Washington, D.C. - U.S. Senator Mike Crapo (R-ID), Ranking Member of the Senate Banking, Housing and Urban Affairs Committee, today delivered the following remarks during a Banking Committee hearing on private student loans focusing on regulatory challenges and a path forward:
Thank you, Mr. Chairman, for holding this hearing today.
Student loans play a vital role in the lives of many students and their families across our country.
The loans help maintain a strong and educated workforce by ensuring all Americans can have access to higher education regardless of their financial circumstances.
Recently, the New York Federal Reserve reported that student loan debt has risen to become the second largest household debt burden behind mortgages.
The total outstanding student debt was $986 billion in the 1 st quarter of 2013. Just nine years ago, that number was $240 billion.
Several factors have contributed to this student debt explosion over the last decade, including college tuition rates that have significantly outplaced inflation and a record number of students and employees opting for school in light of very tight job prospects.
When discussing the student loan market there is considerable confusion as to who is making the loans and how the loans are made.
According to the Consumer Financial Protection Bureau (CFPB), 85 percent of the total outstanding student debt is in Federal student loans offered through the Department of Education. That is roughly $838 billion.
Private student loans, the subject of this hearing, only make up 15 percent of outstanding debt and that market is expected to shrink further.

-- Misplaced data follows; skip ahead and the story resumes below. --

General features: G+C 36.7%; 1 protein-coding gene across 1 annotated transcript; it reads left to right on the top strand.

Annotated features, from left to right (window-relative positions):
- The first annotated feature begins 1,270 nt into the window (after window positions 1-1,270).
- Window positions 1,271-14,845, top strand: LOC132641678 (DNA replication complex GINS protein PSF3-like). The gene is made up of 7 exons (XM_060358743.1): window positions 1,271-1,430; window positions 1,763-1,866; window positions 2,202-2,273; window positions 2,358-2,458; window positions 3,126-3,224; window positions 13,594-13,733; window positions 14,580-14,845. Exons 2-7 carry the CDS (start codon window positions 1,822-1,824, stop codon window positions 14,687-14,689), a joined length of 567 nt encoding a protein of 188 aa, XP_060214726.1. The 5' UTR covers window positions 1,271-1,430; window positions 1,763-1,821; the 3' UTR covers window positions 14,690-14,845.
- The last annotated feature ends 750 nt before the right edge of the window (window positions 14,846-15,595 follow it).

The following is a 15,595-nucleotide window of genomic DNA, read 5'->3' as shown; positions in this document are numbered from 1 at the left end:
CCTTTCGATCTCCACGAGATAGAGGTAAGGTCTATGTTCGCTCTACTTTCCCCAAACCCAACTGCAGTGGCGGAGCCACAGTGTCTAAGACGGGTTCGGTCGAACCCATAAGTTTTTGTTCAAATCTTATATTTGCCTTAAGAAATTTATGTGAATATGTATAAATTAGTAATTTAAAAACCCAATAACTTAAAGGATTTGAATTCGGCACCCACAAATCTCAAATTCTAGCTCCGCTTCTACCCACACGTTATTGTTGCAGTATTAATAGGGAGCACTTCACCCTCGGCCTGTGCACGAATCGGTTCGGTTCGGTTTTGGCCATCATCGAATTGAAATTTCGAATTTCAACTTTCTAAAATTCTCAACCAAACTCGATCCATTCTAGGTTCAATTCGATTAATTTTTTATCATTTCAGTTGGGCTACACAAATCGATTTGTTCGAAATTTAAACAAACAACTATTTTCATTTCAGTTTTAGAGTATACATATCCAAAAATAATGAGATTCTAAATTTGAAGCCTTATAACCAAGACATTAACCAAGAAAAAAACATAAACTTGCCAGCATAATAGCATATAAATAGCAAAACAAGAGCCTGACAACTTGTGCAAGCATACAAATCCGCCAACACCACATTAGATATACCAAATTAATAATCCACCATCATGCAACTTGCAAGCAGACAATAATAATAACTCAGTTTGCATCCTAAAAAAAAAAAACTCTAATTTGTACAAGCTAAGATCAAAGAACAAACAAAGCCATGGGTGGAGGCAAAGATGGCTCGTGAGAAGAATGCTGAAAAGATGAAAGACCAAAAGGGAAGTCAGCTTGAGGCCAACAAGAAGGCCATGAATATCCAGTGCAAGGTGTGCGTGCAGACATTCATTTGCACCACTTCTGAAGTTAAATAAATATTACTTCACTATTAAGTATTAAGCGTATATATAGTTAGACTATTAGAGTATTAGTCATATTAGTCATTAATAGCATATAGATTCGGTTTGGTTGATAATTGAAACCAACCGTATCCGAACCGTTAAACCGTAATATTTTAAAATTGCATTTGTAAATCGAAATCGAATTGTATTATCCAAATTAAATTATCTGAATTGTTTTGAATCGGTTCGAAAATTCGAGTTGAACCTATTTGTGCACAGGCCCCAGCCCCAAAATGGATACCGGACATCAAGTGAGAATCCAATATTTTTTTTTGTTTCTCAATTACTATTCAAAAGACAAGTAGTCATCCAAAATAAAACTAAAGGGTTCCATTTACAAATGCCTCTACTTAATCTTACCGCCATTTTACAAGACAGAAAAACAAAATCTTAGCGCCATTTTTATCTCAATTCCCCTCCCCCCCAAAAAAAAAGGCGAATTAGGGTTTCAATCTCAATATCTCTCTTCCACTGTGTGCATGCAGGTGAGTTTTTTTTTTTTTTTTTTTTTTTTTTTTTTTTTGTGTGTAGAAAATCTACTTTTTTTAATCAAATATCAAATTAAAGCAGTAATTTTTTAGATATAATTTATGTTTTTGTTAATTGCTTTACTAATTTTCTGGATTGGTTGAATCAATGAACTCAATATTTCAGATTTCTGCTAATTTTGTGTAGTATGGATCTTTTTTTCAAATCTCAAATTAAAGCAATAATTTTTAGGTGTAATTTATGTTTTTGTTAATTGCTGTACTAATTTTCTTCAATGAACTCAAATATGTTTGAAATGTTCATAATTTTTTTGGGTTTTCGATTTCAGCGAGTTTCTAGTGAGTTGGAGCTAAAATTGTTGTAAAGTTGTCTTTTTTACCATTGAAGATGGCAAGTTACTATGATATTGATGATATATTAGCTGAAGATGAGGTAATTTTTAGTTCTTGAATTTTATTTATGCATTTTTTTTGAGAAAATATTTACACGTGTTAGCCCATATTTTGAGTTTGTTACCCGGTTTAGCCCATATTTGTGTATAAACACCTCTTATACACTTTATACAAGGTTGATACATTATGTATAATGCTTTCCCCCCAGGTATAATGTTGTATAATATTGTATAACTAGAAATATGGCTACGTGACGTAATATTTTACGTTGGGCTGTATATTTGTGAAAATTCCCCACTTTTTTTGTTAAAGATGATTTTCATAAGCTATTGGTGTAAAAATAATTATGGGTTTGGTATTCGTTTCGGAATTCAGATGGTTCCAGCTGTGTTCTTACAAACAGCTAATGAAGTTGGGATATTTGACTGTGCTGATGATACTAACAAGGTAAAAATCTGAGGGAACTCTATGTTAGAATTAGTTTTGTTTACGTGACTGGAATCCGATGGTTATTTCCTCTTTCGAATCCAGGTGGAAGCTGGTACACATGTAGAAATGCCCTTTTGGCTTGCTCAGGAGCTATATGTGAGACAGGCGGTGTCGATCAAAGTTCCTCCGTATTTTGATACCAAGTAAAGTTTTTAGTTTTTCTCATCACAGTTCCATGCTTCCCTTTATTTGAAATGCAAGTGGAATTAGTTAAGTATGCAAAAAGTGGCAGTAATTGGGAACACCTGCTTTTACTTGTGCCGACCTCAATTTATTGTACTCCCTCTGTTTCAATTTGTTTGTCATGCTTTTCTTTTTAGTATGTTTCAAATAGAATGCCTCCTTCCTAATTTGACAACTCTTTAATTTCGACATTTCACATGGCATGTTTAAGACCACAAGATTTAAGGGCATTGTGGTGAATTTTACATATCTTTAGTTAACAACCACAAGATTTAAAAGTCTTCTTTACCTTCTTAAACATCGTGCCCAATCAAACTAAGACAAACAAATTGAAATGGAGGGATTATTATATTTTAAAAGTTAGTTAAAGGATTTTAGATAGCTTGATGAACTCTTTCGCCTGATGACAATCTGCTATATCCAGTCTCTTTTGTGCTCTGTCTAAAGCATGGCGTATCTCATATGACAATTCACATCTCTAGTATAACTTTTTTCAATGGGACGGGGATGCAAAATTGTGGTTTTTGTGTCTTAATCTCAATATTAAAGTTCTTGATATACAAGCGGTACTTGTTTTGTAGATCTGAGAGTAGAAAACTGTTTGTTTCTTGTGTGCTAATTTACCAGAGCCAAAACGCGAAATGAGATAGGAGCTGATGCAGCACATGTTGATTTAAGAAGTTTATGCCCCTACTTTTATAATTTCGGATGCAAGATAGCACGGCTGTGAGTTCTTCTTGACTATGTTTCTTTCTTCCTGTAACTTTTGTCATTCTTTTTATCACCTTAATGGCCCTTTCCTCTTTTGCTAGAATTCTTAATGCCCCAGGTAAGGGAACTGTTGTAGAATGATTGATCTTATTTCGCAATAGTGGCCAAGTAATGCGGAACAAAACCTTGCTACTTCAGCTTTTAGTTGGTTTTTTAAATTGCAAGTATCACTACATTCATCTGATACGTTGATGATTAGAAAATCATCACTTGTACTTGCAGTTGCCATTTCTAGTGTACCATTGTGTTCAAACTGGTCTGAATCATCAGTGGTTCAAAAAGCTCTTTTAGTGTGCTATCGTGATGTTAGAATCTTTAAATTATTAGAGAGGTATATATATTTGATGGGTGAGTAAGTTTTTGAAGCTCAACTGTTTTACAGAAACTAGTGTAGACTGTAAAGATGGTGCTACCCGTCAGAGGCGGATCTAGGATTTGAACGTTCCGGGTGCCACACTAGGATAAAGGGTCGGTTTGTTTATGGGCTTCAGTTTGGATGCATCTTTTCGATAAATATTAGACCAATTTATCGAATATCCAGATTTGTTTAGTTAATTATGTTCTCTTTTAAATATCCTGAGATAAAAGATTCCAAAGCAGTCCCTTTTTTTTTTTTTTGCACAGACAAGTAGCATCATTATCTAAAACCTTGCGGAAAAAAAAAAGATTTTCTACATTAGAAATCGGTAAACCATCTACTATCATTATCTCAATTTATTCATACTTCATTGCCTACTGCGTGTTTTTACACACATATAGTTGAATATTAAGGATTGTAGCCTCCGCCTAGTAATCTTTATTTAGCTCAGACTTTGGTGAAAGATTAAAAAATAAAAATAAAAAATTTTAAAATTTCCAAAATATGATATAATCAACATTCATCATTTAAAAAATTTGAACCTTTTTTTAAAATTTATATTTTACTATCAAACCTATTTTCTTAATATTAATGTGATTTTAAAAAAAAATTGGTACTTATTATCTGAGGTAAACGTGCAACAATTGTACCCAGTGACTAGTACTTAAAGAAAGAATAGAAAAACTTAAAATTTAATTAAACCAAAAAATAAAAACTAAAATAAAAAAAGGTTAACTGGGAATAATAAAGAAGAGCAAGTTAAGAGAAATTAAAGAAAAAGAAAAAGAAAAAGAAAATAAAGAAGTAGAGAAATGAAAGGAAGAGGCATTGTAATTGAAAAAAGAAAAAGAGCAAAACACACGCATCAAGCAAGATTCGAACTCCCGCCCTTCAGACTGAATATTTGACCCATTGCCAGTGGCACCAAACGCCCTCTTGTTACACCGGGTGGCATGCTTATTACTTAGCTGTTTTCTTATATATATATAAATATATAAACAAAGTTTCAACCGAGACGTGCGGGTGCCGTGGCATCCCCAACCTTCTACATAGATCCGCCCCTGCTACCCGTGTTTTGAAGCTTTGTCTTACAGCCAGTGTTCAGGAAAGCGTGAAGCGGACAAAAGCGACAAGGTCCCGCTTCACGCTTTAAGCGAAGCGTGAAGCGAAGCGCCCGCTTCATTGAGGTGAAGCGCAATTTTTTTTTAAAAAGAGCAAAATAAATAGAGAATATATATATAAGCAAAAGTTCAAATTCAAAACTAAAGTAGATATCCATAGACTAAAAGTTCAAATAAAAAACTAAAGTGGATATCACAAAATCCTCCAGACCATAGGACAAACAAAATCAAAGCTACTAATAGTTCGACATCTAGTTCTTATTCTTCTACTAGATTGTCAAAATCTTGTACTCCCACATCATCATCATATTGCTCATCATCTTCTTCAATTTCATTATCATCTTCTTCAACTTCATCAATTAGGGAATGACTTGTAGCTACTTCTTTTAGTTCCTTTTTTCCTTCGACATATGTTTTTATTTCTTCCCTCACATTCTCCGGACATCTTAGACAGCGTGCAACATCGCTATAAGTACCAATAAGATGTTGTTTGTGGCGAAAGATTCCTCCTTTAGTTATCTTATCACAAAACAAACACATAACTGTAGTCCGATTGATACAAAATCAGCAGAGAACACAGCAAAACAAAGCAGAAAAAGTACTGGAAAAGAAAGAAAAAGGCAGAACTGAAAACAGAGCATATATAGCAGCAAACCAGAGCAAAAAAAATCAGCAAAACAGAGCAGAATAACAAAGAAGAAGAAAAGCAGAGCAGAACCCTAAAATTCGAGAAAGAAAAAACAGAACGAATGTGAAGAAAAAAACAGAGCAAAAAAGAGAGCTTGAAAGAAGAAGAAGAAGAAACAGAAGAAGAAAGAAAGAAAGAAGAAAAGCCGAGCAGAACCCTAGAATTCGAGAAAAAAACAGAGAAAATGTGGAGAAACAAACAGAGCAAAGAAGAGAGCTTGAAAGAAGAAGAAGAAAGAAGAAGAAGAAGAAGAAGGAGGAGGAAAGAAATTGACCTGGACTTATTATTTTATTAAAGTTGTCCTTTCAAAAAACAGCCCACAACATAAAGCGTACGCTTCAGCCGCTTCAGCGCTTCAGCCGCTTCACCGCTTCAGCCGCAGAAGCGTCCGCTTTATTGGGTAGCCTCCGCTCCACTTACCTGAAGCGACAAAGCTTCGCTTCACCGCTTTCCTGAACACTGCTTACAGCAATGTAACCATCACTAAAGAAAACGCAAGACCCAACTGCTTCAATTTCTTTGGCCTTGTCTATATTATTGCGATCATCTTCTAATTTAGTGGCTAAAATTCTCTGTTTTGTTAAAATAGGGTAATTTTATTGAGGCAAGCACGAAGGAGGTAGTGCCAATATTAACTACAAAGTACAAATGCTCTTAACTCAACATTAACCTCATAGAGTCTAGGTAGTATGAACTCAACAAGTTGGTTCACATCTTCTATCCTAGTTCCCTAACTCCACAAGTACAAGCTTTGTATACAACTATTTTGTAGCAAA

A recent Standard &Poor's report noted that new originations for Federal loans occupy roughly 94 percent of the market, while private lenders originate the remaining 6 percent.
Much of the contraction in the private lending market is due to the restructuring of the Department of Education loan programs in 2010 to virtually eliminate private lenders.
Other important considerations include the fact that Federal loans default on average three times as often as private loans; Federal loans do not undergo an underwriting process; and there is almost limitless lending for borrowers who take out Federal loans for graduate school.
With respect to private student loans, one concern I often hear is that banks do not offer enough borrower relief options.
In the testimony submitted today, it appears that prudential banking regulators and the CFPB are offering conflicting guidance on borrower relief options.
The CFPB is pressing for more borrower relief, yet the prudential banking regulators are concerned with how modified loans affect a bank's safety and soundness as well as may violate accounting rules.
Lenders have stepped up and expressed their willingness to help more troubled borrowers, citing that loan modifications may benefit both borrowers and lenders in certain circumstances.
Today, I hope we can gain a better understanding of the obstacles directly from the regulators.
I also would like to hear about how the regulators are working together to resolve this conundrum of providing student loan relief while not endangering the safety and soundness of the system.
Finally, since the vast majority of student loans are made by the Department of Education, we need to acknowledge that the Committee on Health, Education, Labor and Pensions has a critical role in determining whether the Department of Education's student loan programs are helping the situation or binding students and their families into too much debt.
I know all my Senate colleagues want to find a solution to ease the burden on our young people.